WTO: China rare earth caps 'break rules'

Bulldozer scoops soil containing various rare earth to be loaded on to a ship in China China is the largest producer of rare earth elements in the world

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China's caps on exports of rare earth elements break global trade rules, the World Trade Organization (WTO) ruled.

Rare earths are used in gadgets such as DVDs and mobile phones, and China accounts for more than 90% of their global production.

But it has put limits on their exports, which it says are aimed at reducing pollution and conserving resources.

However, the organisation said the limits helped "secure preferential use" of the elements for domestic firms.

In its ruling, the WTO said: "The overall effect of the foreign and domestic restrictions is to encourage domestic extraction and secure preferential use of those materials by Chinese manufacturers".

"Accordingly, the panel concluded that China's trading rights restrictions breach its WTO obligations."

'Perfectly consistent'

The demand for rare earth elements has jumped in recent years, triggered by growth in the number of high-tech gadgets being produced.

Rare earths - key facts

Rare earths in the periodic table
  • The first rare-earth element was discovered by Finnish chemist Johan Gadolin in 1792 after receiving a heavy mineral from Swedish village of Ytterby
  • Subsequent rare-earth elements were identified and isolated over a period of about 150 years
  • The core group of 15 rare earths are known as lanthanides
  • These have an atomic number from 57 to 71 and are grouped together in the periodic table
  • Scandium and yttrium - making the total number 17 - are also considered rare earths as they exhibit similar chemical properties to lanthanides
  • The final one to be discovered, in 1945, was the radioactive promethium, which is the rarest
  • They have a wide range of uses such as in camera and telescope lenses, catalytic converters, refining crude oil, magnets and X-ray scanners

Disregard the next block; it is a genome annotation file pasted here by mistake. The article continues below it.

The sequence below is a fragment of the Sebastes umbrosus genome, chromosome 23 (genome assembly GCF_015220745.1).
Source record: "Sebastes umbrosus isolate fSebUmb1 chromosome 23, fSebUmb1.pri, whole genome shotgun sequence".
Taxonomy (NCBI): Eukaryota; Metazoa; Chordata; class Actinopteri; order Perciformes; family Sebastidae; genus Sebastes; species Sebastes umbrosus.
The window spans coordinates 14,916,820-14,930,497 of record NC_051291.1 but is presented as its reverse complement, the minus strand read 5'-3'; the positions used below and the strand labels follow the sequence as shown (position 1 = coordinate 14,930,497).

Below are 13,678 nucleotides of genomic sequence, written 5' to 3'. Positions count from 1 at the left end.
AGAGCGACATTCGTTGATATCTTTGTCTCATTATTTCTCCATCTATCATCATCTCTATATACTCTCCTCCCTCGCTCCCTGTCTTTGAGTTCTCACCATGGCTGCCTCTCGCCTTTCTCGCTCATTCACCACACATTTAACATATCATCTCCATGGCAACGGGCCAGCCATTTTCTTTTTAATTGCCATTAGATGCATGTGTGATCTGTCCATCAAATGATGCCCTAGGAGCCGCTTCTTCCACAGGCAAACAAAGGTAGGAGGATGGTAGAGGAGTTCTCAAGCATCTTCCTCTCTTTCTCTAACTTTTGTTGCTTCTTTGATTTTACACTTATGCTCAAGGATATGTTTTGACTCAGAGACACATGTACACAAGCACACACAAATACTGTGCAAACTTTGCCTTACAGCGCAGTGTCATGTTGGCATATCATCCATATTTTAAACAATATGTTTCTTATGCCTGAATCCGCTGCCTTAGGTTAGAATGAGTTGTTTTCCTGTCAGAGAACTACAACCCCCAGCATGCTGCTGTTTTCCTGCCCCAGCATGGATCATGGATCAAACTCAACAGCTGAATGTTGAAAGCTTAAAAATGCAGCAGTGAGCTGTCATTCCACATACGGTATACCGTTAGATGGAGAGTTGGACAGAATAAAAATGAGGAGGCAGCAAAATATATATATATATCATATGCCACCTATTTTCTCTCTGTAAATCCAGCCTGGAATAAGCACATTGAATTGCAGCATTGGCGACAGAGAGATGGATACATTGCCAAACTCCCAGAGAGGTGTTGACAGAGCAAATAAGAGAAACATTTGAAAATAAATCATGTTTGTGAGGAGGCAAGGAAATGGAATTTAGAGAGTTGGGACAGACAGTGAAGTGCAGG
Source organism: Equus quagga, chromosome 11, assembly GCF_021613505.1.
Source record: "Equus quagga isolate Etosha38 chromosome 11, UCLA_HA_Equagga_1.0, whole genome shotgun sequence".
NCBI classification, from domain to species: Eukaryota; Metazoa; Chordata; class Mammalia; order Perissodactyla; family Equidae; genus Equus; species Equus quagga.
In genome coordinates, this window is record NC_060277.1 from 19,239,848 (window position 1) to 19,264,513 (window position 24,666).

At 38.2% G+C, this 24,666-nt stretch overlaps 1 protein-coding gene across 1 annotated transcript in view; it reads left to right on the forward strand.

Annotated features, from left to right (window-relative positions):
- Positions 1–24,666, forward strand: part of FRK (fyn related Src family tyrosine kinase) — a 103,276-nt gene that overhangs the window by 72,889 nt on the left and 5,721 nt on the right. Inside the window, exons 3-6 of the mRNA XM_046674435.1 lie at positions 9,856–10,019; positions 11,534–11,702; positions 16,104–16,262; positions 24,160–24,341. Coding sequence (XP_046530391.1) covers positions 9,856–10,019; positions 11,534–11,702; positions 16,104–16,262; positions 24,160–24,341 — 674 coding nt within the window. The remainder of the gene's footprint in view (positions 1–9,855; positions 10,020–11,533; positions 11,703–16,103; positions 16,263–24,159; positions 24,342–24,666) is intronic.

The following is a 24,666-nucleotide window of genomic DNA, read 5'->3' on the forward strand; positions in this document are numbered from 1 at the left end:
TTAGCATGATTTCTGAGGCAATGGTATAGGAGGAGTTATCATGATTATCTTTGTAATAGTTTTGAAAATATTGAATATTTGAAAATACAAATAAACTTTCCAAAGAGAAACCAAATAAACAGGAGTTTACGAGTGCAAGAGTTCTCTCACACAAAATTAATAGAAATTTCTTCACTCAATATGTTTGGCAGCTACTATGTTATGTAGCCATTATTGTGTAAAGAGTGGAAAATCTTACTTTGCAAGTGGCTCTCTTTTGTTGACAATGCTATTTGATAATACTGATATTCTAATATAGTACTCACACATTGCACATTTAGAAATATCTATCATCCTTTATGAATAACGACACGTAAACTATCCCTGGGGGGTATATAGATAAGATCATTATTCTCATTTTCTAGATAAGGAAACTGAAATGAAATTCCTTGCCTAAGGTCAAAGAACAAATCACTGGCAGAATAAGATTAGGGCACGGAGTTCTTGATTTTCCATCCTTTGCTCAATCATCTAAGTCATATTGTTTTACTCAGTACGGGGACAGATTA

These elements have unique magnetic and optical properties making them a crucial part of almost all modern-day equipment.

Over the past decade the demand for rare earths has increased three-fold to nearly 125,000 metric tons a year.

According to some estimates, the figure could cross 200,000 tons this year.

However, there have been concerns that mining and processing these elements generates toxic waste and impacts the environment.

As a result, many countries that have rare earth resources have imposed restrictions on their mining, making China the biggest global supplier.

Over the past few years Beijing also imposed its own set of limits on the sector, citing similar concerns.

In a response to the WTO ruling, China's trade ministry said: "The Chinese government has been reinforcing and improving its comprehensive regulation on high-polluting, high-energy-consuming and resource-consuming products in recent years".

"China believes that these regulatory measures are perfectly consistent with the objective of sustainable development promoted by the WTO."

However, China's restrictions saw prices of these elements surge, prompting the US, European Union and Japan to lodge a complaint with the WTO.

After the ruling, Michael Forman, US Trade Representative, said: "China's decision to promote its own industry and discriminate against US companies has caused US manufacturers to pay as much as three times more than what their Chinese competitors pay for the exact same rare earths."

Beijing, which has 60 days to appeal against the ruling, said it was assessing the report.

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